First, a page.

Warehouses a growing concern for county


By Monroe Roark
Times Correspondent



Economic development was a topic at last week’s regular meeting of the Henry County Board of Commissioners, but not everyone on the board is pleased with the direction the county has been going in that regard.

Henry County Development Authority executive director Charlie Moseley and board chairman Geoffrey Cauble addressed the commissioners and gave a review of 2016 activity and what is in the works for the future. That presentation evolved into a discussion about the effects of the county’s warehouse district and what many citizens perceive is an overemphasis on warehouse development instead of other types of industries.

Moseley stated that incoming businesses invested more than $400 million in Henry County and created some 1,650 new jobs. He added that the results of those moves should include $22 million in extra revenue over the next 10 years. Other projects now being pursued have the potential for more than 3,000 new jobs, he said.

District 2 Commissioner Dee Clemmons told Moseley and Cauble that she is “bombarded” with questions from her constituents who use such terms as “warehouse anxiety” and “big-box swindle” when talking about local development. Her district contains 90 percent of the county’s warehouses, she said, suggesting that the companies coming to Henry County should make a more direct financial contribution to help the communities they are now a part of.

“These big-box companies get a lot of tax breaks to come here and our quality of life is impacted by the increased traffic,” she said. “Let’s allow these warehouses to invest in the communities they are affecting negatively. I want to see something tangible I can tell my constituents about when they ask.”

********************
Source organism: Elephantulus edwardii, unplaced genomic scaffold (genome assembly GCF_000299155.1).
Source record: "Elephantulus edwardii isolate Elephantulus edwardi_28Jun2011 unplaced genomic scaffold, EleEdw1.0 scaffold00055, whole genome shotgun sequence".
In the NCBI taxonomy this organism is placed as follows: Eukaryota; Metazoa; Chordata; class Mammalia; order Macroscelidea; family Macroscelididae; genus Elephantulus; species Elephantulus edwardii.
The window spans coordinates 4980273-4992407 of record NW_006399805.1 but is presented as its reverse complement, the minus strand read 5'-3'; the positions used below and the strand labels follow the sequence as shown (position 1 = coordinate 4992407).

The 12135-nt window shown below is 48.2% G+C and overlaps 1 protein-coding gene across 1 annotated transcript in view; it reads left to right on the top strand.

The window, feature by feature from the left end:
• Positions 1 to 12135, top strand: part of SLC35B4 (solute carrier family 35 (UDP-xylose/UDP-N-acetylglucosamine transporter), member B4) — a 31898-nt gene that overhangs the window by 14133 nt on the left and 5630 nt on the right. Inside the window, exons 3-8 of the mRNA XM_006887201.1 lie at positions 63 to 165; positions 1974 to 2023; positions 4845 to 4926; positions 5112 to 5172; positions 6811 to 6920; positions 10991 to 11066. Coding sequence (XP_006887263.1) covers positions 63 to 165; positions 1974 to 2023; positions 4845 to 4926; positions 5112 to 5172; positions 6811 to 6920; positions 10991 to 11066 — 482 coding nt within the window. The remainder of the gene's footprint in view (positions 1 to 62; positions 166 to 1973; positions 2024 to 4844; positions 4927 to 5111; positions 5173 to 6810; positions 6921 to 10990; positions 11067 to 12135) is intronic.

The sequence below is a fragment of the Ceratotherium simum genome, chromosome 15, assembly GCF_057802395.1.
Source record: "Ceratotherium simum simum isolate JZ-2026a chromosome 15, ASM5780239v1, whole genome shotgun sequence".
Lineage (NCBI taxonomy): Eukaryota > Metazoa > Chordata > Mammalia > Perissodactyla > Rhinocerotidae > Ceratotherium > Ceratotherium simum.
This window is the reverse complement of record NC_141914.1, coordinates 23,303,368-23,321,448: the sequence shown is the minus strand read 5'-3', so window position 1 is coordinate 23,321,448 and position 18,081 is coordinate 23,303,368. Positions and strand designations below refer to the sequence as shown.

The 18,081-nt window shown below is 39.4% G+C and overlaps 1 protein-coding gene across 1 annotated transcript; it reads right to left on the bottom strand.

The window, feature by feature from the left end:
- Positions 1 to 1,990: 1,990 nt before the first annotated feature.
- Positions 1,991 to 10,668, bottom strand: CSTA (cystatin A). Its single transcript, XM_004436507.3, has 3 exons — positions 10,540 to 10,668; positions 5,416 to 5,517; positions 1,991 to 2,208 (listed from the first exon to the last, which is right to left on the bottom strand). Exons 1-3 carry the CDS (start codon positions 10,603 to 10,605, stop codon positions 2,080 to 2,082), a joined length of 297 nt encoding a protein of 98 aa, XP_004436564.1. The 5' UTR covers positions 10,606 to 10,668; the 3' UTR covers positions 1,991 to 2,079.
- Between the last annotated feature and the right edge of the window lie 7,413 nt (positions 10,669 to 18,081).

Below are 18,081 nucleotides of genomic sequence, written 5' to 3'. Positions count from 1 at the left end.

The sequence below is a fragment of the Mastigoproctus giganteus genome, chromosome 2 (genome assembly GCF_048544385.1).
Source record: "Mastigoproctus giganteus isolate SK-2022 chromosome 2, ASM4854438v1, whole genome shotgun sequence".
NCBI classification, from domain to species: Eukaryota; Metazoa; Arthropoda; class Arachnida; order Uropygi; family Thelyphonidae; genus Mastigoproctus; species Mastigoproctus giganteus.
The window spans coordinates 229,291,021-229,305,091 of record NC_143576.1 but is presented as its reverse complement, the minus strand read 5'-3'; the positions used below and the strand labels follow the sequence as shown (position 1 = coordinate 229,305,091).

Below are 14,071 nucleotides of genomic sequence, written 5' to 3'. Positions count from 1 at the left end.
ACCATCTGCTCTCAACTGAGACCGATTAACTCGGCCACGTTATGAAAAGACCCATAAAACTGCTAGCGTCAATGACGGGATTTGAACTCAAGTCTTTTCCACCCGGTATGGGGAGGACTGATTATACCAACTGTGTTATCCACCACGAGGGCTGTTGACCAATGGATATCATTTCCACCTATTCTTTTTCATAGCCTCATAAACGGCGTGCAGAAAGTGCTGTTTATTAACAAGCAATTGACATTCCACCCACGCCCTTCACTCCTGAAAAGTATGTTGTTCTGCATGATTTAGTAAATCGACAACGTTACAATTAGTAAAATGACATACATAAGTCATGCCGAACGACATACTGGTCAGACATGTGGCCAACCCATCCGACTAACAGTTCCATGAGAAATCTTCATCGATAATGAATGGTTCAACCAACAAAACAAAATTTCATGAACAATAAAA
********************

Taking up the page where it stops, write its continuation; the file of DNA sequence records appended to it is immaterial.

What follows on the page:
Cauble pointed out that the Development Authority does not provide any incentives for companies to build their facilities here, and much of that construction is motivated by zoning - ultimately a decision of the Board of Commissioners. “Most of the time construction is up and running without our involvement,” he said.

Clemmons said she has spoken with heads of several facilities in the county and found that they are mostly looking for employees with basic skills and a high school diploma for jobs that pay $10-12 per hour.

“We want high-quality paying jobs,” she said. “They’re not going to be able to live in Henry County, or anywhere else, on $10 an hour.”

Cauble said a community improvement district (CID) has been suggested as one way for industrial users in a specific area to pay back to the community and have those funds earmarked for road improvement and other issues.

Clemmons dismissed that idea, saying it would be at least five years before the county saw any money from a CID. “I want to see the big-box companies investing back into the community immediately,” she said.

Moseley pointed out that the average wage in Henry County from the logistics sector is closer to $20 an hour, but Clemmons brushed that aside as well.

“That’s not enough,” she said. “Henry County deserves better.”

Although he did not take part in this discussion, District 5 Commissioner Bruce Holmes raised some of the same issues in a recent statement regarding the Development Authority and “a new direction and vision” needed for the county.

“We’ve done a terrible job in our planning around the Hwy. 155 corridor and with our focus on just warehouses. Warehousing isn't bringing in the commercial tax dollars you would receive from your professional service-type industries such as tech, biotechnology, cyber security and big data analytics,” he stated.

Holmes wants Henry County to move away from warehouses “and the massive amounts of semi trucks which are squeezing out our residents and destroying our road infrastructure. The big picture for me is that our Development Authority moves in a direction that will attract the high-paying jobs Henry County citizens deserve.”